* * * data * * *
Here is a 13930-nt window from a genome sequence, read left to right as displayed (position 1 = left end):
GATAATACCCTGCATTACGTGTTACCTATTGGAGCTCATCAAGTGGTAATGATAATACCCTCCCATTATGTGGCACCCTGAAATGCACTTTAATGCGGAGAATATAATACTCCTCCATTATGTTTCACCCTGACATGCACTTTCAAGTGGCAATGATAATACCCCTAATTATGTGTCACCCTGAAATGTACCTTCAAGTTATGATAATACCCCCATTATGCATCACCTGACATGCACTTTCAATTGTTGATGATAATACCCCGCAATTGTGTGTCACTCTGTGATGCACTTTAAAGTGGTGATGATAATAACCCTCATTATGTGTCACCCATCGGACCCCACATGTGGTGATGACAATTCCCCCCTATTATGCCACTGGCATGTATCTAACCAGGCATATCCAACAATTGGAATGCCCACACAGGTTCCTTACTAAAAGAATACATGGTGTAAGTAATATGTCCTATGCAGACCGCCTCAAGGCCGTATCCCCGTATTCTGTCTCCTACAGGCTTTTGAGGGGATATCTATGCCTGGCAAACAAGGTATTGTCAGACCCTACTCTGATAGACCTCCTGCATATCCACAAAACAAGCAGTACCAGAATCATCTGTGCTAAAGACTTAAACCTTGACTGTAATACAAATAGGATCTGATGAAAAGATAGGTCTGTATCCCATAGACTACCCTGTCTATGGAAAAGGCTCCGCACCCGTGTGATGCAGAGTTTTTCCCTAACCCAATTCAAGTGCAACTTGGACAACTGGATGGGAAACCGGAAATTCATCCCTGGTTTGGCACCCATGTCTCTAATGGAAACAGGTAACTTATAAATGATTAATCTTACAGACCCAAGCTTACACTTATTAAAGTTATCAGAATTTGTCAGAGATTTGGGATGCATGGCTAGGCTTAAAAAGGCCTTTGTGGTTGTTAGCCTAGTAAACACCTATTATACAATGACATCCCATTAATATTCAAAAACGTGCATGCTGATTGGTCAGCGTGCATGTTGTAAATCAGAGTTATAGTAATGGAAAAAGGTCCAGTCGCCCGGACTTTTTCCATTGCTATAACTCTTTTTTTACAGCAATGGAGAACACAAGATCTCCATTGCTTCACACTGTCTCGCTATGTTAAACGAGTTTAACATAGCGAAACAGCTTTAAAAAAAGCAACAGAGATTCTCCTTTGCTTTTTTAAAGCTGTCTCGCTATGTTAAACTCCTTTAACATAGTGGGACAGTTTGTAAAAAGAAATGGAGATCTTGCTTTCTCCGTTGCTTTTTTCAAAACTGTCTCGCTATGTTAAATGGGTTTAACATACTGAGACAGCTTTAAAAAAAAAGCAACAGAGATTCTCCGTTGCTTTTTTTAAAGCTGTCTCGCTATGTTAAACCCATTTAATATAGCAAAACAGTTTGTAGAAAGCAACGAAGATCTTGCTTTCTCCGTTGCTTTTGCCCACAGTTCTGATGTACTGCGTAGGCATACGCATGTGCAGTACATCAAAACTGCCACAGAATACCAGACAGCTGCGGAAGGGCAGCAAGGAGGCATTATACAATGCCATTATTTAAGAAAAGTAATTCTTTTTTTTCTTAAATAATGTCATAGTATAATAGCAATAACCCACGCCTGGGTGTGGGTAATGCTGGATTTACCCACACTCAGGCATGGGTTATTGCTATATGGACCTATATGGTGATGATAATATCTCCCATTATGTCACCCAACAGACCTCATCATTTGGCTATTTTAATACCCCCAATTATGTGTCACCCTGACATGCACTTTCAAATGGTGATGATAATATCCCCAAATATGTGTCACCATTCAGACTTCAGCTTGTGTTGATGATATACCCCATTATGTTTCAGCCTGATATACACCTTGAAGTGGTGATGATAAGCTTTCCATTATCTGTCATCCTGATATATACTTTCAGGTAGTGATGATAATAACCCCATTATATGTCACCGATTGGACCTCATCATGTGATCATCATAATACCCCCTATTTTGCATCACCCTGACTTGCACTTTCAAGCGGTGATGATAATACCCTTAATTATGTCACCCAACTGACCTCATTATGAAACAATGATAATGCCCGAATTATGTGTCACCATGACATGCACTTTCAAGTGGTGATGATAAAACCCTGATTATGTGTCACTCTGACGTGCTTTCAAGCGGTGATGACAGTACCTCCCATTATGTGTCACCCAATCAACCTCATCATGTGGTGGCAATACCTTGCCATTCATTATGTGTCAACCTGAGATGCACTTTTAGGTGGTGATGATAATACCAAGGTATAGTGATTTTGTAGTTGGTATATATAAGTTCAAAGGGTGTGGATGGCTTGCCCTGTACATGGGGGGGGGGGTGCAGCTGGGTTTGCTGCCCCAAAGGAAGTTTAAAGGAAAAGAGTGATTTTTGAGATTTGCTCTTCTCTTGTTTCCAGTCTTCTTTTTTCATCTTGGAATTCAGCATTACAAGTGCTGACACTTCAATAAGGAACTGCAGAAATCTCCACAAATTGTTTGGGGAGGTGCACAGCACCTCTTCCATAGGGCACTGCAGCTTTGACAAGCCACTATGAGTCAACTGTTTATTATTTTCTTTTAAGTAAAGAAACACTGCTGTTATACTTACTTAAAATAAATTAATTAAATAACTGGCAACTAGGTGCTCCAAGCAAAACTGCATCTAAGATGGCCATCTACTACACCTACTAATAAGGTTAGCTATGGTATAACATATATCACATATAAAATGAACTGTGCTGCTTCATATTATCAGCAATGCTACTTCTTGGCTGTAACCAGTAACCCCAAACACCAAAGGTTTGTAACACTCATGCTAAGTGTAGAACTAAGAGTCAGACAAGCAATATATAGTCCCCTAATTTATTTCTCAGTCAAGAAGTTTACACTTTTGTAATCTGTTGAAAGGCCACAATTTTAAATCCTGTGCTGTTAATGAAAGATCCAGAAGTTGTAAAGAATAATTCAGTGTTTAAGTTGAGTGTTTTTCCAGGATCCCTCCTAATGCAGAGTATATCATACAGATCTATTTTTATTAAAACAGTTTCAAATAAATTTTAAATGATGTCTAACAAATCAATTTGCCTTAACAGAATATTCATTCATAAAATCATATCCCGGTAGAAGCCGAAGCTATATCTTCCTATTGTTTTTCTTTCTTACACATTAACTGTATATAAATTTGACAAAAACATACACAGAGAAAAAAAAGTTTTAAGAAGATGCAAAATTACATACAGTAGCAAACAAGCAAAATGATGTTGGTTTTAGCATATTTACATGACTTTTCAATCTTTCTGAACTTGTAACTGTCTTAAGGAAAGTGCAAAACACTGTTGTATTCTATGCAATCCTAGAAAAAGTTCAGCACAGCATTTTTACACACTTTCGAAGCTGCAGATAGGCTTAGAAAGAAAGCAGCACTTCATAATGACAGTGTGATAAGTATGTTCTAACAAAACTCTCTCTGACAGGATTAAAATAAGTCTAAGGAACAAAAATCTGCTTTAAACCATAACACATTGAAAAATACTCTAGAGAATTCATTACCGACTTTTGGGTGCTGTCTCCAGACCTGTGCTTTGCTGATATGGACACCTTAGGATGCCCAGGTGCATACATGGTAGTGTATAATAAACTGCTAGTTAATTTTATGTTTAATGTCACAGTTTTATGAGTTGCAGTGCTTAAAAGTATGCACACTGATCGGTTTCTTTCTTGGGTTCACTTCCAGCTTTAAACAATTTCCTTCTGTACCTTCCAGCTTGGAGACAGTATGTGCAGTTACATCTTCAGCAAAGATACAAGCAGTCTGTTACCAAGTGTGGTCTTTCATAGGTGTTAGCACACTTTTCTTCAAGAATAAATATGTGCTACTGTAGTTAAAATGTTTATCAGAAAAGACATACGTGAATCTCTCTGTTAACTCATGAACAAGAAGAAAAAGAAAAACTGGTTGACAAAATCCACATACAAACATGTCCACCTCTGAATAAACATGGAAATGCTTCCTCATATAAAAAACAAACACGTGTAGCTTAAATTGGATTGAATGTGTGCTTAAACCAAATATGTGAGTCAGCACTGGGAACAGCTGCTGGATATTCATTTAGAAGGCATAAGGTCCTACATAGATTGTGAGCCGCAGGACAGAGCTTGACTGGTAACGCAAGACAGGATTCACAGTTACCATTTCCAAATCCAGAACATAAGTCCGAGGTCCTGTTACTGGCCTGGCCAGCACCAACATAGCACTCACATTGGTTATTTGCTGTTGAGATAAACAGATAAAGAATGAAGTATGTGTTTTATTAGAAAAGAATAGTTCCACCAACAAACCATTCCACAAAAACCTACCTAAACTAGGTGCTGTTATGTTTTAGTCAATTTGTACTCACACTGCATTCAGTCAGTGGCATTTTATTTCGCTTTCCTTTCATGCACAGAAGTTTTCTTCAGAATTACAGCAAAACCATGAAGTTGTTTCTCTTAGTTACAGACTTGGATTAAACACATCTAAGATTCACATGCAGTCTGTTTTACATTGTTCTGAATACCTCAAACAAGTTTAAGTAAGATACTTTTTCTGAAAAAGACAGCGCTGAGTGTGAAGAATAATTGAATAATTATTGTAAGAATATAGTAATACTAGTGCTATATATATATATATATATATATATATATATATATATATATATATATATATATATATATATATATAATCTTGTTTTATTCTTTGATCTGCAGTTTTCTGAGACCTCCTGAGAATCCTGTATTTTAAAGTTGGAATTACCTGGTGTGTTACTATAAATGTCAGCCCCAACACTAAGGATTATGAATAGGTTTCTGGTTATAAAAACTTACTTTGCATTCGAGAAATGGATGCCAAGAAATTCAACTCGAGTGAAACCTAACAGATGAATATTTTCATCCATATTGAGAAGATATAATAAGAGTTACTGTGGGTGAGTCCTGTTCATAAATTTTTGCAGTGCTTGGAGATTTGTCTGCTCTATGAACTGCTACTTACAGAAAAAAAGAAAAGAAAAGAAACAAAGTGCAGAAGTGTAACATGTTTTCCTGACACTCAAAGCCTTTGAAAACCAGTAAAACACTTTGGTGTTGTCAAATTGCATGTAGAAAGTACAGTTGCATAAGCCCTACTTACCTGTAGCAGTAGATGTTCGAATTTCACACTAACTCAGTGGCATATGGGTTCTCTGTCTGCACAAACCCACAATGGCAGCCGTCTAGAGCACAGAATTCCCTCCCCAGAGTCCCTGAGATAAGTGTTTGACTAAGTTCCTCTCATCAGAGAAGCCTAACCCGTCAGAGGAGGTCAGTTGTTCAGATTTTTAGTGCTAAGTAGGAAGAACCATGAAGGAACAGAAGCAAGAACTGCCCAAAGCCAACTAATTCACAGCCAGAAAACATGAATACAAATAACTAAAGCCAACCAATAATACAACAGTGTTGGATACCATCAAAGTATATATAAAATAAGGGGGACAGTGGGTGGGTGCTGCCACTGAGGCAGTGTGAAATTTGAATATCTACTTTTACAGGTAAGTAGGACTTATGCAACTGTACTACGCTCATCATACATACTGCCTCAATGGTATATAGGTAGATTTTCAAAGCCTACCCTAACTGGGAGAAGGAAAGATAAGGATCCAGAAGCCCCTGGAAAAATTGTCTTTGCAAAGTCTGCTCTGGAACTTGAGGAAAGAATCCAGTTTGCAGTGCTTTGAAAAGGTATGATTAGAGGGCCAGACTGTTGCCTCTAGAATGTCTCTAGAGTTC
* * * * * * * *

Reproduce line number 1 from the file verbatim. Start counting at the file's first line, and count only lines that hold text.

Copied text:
Here is a 13930-nt window from a genome sequence, read left to right as displayed (position 1 = left end):